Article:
Liszt’s relationship to Boisselot, the Iberian concert tour
The first meeting between Liszt and Boisselot family took place in the spring of 1826, when, during young Liszt’s concerts in Marseille, Jean-Louis Erard Boisselot was providing instruments and acted as his agent. Afterwards Boisselot was selling Liszt portraits and published Liszt’s “Études pour le pianoforte” and a volume of exercises. In 1830 Boisselot began to build pianos, hiring experienced piano crafstmen from England and Germany, so that his instrument quickly reached a high level of quality. In July 1844 Liszt began a concert tour in Southern France, which continued to Spain and Portugal and concluded in Marseille in April 1845. Louis-Constantin Boisselot and his pianos accompanied Liszt during his tour in the Iberian Peninsula. The arrival of the greatest piano virtuoso of those days was a big event in Marseille. The four major concerts of Liszt (at 25 and 26 July and 2 and 6 August 1844) made the headlines.
On January 12 they left for Lisbon. The problems at the Portuguese border with the import duty for the grand piano being very high were solved with the intervention of the Austrian Ambassador and the Portuguese Minister of Finance. It was established by special decree that every object that was needed for Maestro Liszt in the kingdom could be imported or exported without charge.
Liszt played for the Queen Maria II of Braganza, who then gave him the title “Knight of the Order of Christ,” and granted him a gold snuff box set with diamonds. The press spoke of “the most exciting event ever held in Portugal.” At the end of the tour Liszt’s Boisselot grand piano was given as a gift to the Queen Maria II. This instrument is still in Lisbon. During the inaugural concert at the Royal Palace in Lisbon, in the presence of the assembled dignitaries and sponsors, the instrument collapsed, experiencing what is known as ‘pinblock shear’.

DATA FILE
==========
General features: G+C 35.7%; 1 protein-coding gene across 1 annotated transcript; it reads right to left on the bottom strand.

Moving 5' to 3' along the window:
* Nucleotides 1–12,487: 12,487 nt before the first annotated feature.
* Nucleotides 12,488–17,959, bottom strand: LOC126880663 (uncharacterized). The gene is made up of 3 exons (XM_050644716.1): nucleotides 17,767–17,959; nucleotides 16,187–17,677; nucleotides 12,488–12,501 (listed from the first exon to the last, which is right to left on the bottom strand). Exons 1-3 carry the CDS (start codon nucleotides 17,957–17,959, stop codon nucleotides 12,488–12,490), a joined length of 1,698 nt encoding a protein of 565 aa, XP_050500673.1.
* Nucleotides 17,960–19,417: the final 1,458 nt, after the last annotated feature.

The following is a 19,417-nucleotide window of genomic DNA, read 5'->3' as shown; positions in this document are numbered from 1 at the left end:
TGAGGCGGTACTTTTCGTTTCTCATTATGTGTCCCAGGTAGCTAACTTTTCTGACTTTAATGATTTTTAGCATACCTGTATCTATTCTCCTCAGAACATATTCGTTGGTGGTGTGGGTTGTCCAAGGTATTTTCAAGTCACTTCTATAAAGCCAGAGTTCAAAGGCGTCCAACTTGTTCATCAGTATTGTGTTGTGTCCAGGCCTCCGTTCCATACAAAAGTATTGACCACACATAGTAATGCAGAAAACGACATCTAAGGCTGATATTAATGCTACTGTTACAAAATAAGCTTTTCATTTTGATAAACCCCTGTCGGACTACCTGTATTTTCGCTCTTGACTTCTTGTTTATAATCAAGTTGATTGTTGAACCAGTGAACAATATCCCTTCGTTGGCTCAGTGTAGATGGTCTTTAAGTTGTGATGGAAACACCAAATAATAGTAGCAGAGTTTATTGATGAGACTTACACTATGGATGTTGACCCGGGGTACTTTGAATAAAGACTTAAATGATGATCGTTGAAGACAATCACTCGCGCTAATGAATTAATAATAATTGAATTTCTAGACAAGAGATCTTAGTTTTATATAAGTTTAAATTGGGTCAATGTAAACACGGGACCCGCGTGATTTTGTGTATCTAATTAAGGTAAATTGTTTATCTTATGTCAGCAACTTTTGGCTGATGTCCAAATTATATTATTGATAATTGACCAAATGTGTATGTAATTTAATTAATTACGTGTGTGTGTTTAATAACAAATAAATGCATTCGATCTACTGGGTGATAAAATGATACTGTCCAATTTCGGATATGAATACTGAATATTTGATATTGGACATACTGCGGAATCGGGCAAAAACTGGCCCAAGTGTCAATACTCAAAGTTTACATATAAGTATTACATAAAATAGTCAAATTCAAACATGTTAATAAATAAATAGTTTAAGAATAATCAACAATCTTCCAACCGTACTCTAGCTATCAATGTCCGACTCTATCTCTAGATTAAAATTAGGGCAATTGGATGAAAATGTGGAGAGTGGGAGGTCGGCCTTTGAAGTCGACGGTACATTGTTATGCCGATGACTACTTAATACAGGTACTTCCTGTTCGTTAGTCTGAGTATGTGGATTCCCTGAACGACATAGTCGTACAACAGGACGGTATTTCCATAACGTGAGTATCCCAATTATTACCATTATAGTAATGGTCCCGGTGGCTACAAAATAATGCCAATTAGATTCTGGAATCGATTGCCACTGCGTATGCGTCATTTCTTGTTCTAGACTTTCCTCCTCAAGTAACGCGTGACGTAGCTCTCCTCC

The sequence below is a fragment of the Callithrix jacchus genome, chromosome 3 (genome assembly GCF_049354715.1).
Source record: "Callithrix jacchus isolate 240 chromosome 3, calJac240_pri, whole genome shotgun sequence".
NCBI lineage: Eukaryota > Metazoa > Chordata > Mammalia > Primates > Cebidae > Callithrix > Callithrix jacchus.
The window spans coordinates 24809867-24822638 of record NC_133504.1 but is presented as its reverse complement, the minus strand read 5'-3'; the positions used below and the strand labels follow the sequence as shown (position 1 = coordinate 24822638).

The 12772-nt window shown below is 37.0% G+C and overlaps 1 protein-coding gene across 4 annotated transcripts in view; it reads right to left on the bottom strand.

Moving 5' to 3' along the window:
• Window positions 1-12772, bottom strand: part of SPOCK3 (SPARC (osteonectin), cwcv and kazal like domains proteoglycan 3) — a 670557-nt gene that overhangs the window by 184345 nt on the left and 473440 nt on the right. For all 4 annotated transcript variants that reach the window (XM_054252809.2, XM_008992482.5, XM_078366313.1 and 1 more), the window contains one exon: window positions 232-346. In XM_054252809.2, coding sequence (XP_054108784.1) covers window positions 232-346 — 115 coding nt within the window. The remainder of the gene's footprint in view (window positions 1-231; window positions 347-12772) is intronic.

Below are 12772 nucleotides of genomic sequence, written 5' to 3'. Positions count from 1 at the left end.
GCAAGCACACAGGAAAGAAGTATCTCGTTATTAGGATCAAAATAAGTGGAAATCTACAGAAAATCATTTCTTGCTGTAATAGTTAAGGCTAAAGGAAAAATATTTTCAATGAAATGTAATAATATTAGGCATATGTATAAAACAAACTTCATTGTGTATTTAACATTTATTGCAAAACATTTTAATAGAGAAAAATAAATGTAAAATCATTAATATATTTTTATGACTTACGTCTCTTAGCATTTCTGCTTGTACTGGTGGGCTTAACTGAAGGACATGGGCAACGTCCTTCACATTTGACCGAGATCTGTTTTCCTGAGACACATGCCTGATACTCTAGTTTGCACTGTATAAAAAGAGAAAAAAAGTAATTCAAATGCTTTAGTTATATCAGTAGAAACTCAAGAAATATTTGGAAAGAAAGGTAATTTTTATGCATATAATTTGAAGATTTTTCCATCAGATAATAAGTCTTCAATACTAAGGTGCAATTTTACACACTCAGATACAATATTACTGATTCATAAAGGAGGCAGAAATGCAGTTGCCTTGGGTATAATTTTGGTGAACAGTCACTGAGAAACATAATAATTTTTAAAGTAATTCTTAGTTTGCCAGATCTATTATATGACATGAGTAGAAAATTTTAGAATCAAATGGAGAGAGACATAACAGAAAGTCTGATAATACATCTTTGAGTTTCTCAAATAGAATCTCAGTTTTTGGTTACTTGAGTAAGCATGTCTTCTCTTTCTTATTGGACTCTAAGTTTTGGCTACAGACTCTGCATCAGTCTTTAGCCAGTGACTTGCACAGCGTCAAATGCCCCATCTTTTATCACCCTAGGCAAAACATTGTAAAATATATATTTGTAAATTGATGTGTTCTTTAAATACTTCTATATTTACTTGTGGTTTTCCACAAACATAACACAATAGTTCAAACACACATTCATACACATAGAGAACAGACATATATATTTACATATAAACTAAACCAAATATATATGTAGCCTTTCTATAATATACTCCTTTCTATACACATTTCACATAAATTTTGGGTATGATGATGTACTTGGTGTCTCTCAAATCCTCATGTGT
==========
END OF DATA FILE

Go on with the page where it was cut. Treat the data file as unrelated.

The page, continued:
After a long tour, with concerts in Madrid, Cordoba, Seville, Cadiz, Lisbon, Malaga, Granada, Valencia and Barcelona, Liszt and Boisselot returned April 21 1845 to Marseille. During this tour Liszt had used Boisselot pianos only in port cities. In cities that were not accessible by boat, such as Madrid and Cordoba, he had to use local instruments.
According to reports in the press, his return to Marseille was a real triumph, not only for Liszt, but also for Boisselot and his factory. The city produced specially minted coins in honour of the virtuoso. The Marseille newspapers from May 18, 1845 trumpeted: ”Tired of so much Royal company, F. Liszt is rushing to take the first boat available and exclaiming to the helmsman: “Fast to Marseille, to the factory Boisselot & Co!” When he arrived at the factory, he found four large tables in the form of a parallelogram installed in the large courtyard of the factory. Senior workers, headed by the son of Boisselot, were placed at three tables, while F. Liszt and the director of the factory were honourably seated at the fourth table, surrounded by representatives of the local press, arts, music and industry. “F. Liszt, the emperor of the festivities, seems a bit like the God Bacchus, drinking with the workers, overwhelmed with kind words, with many handshakes… then he runs to the piano and plays with a wild fury, being on the top of his inspiration, “La Somnambule Cachucha” … The people take the famous pianist upon their arms, and carry him in triumph through the city.”